Incorporate these herbs into your diet to support your skin and overall health. 



How to work with: fresh root cooked into food (such as carrots), decoction*, tincture**, fresh powder.

Good for: lymphatic system, liver, digestive, very grounding. 


Staley says: “Burdock is a really oily kind of a root, which is good for skin, especially dry skin.”



How to work with: tea, tincture, fresh powder.

Good for: Connective tissue, circulatory tonic, bioflavonoid rich.


Staley says: “This is really helpful for strengthening the connective tissues of the body, circulation.”



How to work with: as tea, fresh in food, elixir, tincture.

Good for: super antioxidant, liver, stress, mood, overall health. 


Staley says: “This adaptogen is super antioxidant. You can make an after-sun spray with Tulsi for inflammation and oxidation.”



How to work with: Food—eat them! 

Good for: hydrating the skin, silica-rich.


Staley says: “An awesome place to get to is when you ask the question: is this food or is this medicine? Am I eating cucumbers because they’re delicious or because of their high silica content?”



How to work with: Food—eat them!

Good for: protecting the skin, anti-oxidant.

Staley says: “You can take this as an herb, and the dose would be half a cup a day!” 



How to work with: Infusion or tincture (fresh tops***).

Good for: nervous system, restorative.


Staley says: “This mineral rich herb has a super strong nervous system component, full of vitamins and minerals which is very restorative to the nervous system.”



How to work with: As food, infusion, powder, or tincture.

Good for: liver, general vitality.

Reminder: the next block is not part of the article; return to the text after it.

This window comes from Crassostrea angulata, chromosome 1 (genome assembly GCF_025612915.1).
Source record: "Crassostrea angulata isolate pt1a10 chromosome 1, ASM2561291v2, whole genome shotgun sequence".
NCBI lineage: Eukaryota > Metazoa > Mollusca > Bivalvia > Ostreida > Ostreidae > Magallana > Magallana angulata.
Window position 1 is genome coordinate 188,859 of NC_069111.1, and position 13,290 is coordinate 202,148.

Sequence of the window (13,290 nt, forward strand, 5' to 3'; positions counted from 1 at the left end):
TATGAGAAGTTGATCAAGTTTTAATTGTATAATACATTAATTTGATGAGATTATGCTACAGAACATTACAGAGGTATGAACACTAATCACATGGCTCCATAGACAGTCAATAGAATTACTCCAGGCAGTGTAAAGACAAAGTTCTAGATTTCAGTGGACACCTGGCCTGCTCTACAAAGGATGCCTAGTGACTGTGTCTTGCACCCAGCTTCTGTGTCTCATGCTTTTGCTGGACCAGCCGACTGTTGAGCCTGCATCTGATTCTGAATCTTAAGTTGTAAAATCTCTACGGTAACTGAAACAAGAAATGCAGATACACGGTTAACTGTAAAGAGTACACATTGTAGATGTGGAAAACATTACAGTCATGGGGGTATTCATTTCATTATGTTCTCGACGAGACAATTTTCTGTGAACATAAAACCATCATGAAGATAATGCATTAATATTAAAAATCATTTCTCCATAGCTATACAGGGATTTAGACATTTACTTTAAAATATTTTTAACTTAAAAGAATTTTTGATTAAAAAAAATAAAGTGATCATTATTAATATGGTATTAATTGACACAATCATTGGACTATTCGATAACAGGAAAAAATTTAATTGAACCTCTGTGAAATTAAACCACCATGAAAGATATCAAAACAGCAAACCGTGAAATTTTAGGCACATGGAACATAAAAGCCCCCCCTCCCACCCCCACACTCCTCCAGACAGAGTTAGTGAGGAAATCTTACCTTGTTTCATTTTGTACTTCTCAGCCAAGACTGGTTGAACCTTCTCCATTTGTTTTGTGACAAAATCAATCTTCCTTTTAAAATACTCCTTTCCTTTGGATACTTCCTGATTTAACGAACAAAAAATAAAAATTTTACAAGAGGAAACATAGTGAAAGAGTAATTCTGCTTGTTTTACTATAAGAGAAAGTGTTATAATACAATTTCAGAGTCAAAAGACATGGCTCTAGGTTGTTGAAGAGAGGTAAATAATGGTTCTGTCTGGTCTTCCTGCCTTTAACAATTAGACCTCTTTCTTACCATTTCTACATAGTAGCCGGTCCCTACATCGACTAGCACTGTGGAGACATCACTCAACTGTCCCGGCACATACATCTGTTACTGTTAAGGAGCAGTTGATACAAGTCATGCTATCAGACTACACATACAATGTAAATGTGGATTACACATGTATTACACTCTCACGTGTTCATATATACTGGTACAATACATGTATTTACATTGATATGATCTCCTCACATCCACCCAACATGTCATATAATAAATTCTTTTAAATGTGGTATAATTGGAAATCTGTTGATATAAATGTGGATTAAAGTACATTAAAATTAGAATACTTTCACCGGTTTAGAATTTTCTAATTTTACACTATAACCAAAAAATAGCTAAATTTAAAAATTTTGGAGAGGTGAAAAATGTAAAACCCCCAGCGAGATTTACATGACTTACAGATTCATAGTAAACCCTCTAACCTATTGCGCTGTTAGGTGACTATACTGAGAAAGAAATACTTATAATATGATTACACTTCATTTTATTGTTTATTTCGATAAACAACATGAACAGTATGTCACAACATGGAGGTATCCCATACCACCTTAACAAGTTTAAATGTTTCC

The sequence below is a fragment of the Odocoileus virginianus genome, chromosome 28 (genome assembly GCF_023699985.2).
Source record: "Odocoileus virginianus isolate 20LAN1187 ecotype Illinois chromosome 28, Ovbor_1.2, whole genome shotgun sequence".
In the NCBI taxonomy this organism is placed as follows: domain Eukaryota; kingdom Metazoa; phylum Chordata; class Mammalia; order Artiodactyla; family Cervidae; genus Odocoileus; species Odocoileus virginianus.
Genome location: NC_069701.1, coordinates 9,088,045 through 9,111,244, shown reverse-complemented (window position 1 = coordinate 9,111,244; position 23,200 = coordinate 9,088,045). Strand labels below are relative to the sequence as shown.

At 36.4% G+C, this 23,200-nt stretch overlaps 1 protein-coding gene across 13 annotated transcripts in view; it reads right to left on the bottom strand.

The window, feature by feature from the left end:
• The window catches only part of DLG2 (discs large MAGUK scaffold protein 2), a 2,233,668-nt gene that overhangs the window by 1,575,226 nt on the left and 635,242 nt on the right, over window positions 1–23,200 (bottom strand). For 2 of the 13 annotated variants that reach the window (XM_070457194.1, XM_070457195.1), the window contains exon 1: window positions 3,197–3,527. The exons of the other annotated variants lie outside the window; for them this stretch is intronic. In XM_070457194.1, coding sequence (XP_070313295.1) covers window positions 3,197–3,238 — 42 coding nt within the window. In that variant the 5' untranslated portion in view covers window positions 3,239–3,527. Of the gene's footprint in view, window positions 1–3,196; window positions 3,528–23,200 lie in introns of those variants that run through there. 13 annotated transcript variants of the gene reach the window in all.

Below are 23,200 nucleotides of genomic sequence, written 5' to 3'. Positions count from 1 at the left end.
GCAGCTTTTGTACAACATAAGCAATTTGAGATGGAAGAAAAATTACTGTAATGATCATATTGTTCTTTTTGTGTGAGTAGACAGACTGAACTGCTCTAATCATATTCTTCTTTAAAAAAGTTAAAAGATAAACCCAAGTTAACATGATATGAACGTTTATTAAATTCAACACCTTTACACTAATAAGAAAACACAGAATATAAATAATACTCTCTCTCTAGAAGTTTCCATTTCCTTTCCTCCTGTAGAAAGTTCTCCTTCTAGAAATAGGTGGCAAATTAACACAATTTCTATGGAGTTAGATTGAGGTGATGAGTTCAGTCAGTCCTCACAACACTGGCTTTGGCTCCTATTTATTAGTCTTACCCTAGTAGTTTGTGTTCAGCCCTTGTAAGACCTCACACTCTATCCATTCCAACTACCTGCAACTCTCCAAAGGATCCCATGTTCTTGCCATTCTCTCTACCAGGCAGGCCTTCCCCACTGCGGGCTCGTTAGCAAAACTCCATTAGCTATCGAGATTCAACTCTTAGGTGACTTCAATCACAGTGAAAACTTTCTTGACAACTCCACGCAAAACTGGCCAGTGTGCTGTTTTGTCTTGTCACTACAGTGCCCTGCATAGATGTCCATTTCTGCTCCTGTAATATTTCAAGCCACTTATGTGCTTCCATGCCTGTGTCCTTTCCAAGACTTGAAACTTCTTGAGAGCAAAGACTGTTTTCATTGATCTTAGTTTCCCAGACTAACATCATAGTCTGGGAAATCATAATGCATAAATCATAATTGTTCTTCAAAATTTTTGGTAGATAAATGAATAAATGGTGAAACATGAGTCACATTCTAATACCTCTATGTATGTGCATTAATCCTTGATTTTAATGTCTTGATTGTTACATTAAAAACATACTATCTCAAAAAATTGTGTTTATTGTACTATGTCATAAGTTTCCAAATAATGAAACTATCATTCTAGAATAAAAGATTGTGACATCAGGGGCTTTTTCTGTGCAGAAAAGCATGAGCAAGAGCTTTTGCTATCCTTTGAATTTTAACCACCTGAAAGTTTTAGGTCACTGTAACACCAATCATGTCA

Staley says “You can make an overnight long infusion with nettle to really pull out a lot of the minerals, nettles are really nourishing to the body and very supportive to the liver. You can also eat nettle whole, adding it to food: which goes back to the leafy green concept.” 



How to work with: powder, tincture, in food.

Good for: general vitality, minerals and nutrition, antioxidant, balance


Staley says “Moringa leaf is deeply nourishing and rejuvenating. This means inside and out. Moringa balances body function on many levels which means more balanced skin tone and vibrancy—because when you’re feeling good inside, you’re looking good on the outside too.”



*Decoction: Instead of doing an infusion by pouring water over herbs for tea, a decoction is called for when working with roots, berries, and spices. Prepare a decoction on the stove stop by putting herbs and water in a pot over low heat. Cover and simmer for at least 15 min, then strain.

**Tincture: A tincture is an alcohol-based herbal extract. They can easily be prepared at home or ordered online.


***Fresh Tops: Avena sativa, oats, are the same plant you find in your breakfast bowl. However, before the seed ripens into our familiar grain there is another medicinal prep to be found—the  milky oat top. The seed (when not yet ripe) contains a milky mineral-rich liquid that offers amazing benefit to the nervous system. At this stage the fresh milky tops can be harvested and dried for teas or made into a fresh tincture. The lower leaves of the oat plant are what is known as "oat straw" and also make a fantastic herb for infusions.